Jake Arrieta or Jon Lester?
All of a sudden it’s the most pressing question about these surging Chicago Cubs – who whose 6-5 victory over the White Sox on Friday was their 14th win in 15 games.
So who will it be: Arrieta or Lester? Which pitching ace gets the call for that all-or-nothing wild-card playoff game against the Pirates?
Manager Joe Maddon: “Let’s just win the division.”
OK, then, who gets the call for Game 1 of that series?
“I don’t want to burst anyone’s bubble,” said Friday’s hero, Chris Coghlan, who hit a go-ahead three-run homer in the third, and then a tying solo shot in the fifth off ex-Cub Jeff Samardzija.
“But we’re not going to just win the rest of these games and lose only one the rest of the year,” Coghlan said.
As heady as this thrill run has been for these young Cubs – does anybody even remember how they lost that one game this month? – seven weeks and 48 games remain in the longest season in professional team sports.
Nothing about what this team has done this year – and has become this month – suggests the Cubs won’t make the playoffs.
But nothing is a lock, by a long shot, for a team that starts four rookies and that even after its remarkable 15-game sprint still trails Pittsburgh (albeit by a slim margin) for the top wild-card spot and that takes no better than a five-game lead for the last spot into Saturday (pending Friday’s late game in San Francisco).
“This is a moment in time right now where we’ve been really hot,” general manager Jed Hoyer said. “We’ve put ourselves in great position. There’s a long way to go. This is a big series, and we’re going to go out on the West coast [in a week] and have big series [in San Francisco and Los Angeles], and we’re going to play six or seven games [each] against the Cardinals and Pirates the rest of the way.”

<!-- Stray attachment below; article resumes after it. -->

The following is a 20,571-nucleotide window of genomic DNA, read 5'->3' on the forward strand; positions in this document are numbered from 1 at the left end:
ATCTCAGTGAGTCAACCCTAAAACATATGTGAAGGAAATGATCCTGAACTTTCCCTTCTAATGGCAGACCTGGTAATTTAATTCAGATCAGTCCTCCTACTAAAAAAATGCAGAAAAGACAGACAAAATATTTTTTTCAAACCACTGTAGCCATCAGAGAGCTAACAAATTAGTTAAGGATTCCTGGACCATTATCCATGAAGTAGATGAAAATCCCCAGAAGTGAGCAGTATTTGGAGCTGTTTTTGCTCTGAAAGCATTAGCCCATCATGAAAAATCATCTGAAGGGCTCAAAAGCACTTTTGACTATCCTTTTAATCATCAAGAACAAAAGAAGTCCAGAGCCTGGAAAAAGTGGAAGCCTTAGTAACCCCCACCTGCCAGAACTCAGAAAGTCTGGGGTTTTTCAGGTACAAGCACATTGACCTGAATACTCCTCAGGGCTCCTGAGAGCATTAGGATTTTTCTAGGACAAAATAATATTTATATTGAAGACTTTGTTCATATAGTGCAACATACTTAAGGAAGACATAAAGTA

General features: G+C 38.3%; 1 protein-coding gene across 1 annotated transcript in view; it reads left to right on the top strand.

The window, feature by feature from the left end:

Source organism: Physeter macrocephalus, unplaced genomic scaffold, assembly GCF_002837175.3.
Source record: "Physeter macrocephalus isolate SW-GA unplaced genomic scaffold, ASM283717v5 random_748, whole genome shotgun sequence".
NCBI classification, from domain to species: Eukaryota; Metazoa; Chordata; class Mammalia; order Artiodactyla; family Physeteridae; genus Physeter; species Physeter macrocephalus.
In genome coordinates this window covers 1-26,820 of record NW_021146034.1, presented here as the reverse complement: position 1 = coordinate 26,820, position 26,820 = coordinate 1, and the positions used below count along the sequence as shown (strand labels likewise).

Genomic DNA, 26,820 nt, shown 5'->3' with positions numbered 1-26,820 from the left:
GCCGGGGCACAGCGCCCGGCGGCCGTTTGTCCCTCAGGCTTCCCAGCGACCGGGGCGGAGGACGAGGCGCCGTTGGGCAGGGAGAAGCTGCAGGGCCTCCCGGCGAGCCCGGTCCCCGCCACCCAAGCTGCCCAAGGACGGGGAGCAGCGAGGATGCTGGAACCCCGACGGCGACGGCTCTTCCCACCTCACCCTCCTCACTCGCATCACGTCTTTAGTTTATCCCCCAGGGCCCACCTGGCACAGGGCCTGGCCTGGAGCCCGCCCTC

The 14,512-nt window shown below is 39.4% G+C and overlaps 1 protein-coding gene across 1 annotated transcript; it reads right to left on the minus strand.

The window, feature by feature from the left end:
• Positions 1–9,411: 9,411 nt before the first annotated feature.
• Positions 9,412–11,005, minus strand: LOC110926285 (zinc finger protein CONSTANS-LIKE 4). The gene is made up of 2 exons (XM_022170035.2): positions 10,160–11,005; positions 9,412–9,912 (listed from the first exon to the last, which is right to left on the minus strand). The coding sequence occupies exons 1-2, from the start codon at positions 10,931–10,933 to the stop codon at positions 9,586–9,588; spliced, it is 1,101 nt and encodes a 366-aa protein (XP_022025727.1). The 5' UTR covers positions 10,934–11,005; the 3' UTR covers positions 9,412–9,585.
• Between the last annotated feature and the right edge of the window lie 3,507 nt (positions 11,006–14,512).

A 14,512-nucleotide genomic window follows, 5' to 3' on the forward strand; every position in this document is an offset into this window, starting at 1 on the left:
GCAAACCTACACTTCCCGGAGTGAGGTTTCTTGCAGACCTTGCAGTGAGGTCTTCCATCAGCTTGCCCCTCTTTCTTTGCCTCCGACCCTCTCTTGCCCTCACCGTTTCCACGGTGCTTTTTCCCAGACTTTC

Yeah, OK, but, Arrieta or Lester?
“To even talk about that kind of stuff is so incredibly premature,” Hoyer said.
That’s why Hoyer’s front office continues to work on potential deals – including pursuing Phillies All-Star second baseman Chase Utley – during the August waiver-trade period.
That’s why Maddon pulled slumping Starlin Castro from his starting shortstop job a week ago and finally rotated him back into the lineup Friday – when Castro had three hits.
It’s why hot-hitting rookie Kyle Schwarber got a breather as the DH Friday, why rookie Jorge Soler (four games shy of his career high in games for a season) got a day off on a 93-degree Friday.
And why it’s so important to try to find a breather at some point soon for Anthony Rizzo – who’s 21-for-51 (.412) with seven homers, 16 RBIs and a 1.450 OPS during the 14-1 surge.
Coghlan and Rizzo went back-to-back with home runs to tie and take the lead in the fifth before the pitching took over for both sides over the final four scoreless innings.
“We’re going to go through a funk, and that’s going to happen because that’s just the ebb and flow of a team,” said Coghlan, the seventh-year veteran who is 18 games over .500 for the first time in his career.
“But if we can control what we can control, that funk won’t be very long, and we’ll win a lot of ballgames because we’re just so talented,” he said. “If we can harness that talent and just really focus on day-by-day, pitch-to-pitch, that talent’s going to play.”